The five-year ban on horse slaughter for human consumption ended in 2011 when the final House-Senate appropriations conference agreement removed Rep. Moran’s amendment that barred funding for USDA inspections of horse meat. In the letter, Moran praised the USDA’s support for legislative efforts to prevent horse slaughter and asked the USDA to include similar language in the agency’s Fiscal Year 2014 budget proposal.
Moran continued: “While I work to restore this ban, I strongly urge you to exercise all available options to prevent the resumption of this industry.”
Moran’s letter also highlighted the negative economic impact horse slaughter could have on the entire U.S. meat industry. Earlier this year, the European Union discovered horse meat had made its way into the EU’s beef supply. In the month following media reports of horse meat-laced products, sales of frozen burgers in the U.K. collapsed by 43 percent.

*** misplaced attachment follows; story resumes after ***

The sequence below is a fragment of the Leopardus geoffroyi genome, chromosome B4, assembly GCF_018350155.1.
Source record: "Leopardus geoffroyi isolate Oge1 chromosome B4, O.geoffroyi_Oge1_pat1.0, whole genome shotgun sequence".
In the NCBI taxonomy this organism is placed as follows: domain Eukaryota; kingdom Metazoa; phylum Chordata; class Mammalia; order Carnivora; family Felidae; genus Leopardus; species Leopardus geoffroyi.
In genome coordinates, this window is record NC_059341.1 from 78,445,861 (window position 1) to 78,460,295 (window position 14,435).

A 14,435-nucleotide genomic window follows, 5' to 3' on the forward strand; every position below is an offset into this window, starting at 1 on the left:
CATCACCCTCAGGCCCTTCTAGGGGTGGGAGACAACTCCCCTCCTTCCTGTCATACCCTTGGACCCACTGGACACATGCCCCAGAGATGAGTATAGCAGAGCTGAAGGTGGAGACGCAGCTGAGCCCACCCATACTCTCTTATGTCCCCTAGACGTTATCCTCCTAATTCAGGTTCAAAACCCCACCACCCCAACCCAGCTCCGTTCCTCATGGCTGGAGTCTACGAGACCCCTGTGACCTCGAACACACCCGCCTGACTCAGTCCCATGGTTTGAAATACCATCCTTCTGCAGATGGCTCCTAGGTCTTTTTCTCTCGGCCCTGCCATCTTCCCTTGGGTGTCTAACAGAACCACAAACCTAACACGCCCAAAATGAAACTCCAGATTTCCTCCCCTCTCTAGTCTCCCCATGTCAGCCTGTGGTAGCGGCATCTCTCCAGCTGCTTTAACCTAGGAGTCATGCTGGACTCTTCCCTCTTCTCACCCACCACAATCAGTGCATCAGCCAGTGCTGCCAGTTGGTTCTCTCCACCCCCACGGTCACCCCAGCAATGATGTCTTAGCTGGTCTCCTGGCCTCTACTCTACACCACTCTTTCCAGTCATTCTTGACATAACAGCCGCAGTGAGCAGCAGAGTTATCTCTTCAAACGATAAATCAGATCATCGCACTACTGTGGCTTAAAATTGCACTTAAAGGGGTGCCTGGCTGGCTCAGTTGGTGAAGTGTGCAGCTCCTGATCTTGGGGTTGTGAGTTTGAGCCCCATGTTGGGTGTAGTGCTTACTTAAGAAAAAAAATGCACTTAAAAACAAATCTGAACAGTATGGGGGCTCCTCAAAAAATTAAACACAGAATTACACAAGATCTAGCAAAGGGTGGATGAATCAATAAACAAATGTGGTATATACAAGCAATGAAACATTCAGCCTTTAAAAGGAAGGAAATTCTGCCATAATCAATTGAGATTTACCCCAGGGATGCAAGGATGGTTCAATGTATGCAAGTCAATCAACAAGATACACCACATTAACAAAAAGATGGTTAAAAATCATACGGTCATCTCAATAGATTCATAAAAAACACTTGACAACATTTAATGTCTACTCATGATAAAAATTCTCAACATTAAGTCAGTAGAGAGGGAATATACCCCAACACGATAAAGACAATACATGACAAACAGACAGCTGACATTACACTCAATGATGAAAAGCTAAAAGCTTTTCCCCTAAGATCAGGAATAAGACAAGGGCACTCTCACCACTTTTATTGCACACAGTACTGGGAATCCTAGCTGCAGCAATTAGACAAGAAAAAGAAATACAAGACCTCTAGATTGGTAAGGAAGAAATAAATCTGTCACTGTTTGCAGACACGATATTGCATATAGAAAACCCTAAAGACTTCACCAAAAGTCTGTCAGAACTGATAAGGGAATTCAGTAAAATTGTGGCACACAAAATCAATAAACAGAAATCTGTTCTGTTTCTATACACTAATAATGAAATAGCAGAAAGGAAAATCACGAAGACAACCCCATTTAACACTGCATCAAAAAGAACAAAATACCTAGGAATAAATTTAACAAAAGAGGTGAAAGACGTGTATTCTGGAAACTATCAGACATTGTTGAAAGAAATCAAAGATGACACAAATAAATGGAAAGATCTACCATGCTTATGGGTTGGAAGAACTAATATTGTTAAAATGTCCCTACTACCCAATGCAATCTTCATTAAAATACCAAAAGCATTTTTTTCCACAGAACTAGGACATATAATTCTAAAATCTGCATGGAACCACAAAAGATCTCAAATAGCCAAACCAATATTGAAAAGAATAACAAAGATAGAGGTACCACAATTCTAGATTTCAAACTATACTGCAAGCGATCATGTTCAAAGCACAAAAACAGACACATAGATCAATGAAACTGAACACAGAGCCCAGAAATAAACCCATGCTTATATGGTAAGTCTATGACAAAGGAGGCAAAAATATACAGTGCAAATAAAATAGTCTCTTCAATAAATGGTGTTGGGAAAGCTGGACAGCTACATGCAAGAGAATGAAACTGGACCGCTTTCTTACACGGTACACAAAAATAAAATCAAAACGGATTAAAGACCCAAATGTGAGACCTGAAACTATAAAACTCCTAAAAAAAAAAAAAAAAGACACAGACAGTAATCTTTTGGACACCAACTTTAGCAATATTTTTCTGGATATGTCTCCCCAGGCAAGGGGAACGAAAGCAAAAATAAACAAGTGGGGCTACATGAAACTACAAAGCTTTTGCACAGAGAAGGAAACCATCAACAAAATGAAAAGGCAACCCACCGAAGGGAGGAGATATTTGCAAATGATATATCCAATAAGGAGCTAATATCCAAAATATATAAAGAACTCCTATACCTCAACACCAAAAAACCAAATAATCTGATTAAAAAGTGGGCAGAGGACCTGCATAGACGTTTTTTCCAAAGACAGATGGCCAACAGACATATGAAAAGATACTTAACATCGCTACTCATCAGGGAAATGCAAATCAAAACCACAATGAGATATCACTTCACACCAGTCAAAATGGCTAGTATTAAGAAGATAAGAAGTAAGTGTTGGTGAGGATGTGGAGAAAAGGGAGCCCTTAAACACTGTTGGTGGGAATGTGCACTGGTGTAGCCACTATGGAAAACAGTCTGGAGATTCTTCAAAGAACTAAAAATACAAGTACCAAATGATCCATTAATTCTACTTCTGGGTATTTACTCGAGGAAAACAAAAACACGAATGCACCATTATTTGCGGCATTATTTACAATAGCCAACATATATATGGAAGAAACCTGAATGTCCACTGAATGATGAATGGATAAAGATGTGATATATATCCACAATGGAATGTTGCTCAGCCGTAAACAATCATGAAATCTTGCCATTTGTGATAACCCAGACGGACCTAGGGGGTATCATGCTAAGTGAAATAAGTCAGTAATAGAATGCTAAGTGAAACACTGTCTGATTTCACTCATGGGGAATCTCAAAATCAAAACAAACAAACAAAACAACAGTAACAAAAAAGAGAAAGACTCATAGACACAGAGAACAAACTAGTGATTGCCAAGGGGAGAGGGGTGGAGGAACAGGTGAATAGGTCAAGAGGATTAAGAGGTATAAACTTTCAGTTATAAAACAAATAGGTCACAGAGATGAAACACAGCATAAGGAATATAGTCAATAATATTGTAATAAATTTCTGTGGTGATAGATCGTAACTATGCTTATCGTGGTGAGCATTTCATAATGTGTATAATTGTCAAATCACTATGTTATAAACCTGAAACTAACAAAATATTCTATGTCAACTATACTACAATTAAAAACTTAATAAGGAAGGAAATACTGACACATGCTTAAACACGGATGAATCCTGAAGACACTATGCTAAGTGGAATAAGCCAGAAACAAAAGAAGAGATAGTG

“When asked if such a disaster could occur in our country, USDA representatives expressed confidence in the American food supply by emphasizing that there is no horse slaughter industry here to pose a food safety risk,” Moran wrote. “That reassurance that will no longer be available if horse slaughter is allowed to return.”
Full text of the letter below:
Dear Secretary Vilsack:
I write to express my concern that the slaughter of horses for human consumption may soon resume on American soil. According to a February 28th New York Times article, the USDA is moving forward with processing Valley Meat Company’s application for horse slaughter inspections. I also understand that four other facilities have filed applications for horse slaughter inspections. USDA has verified that, in less than two months, a grant of inspection could be issued, and the slaughtering of horses could resume in the U.S.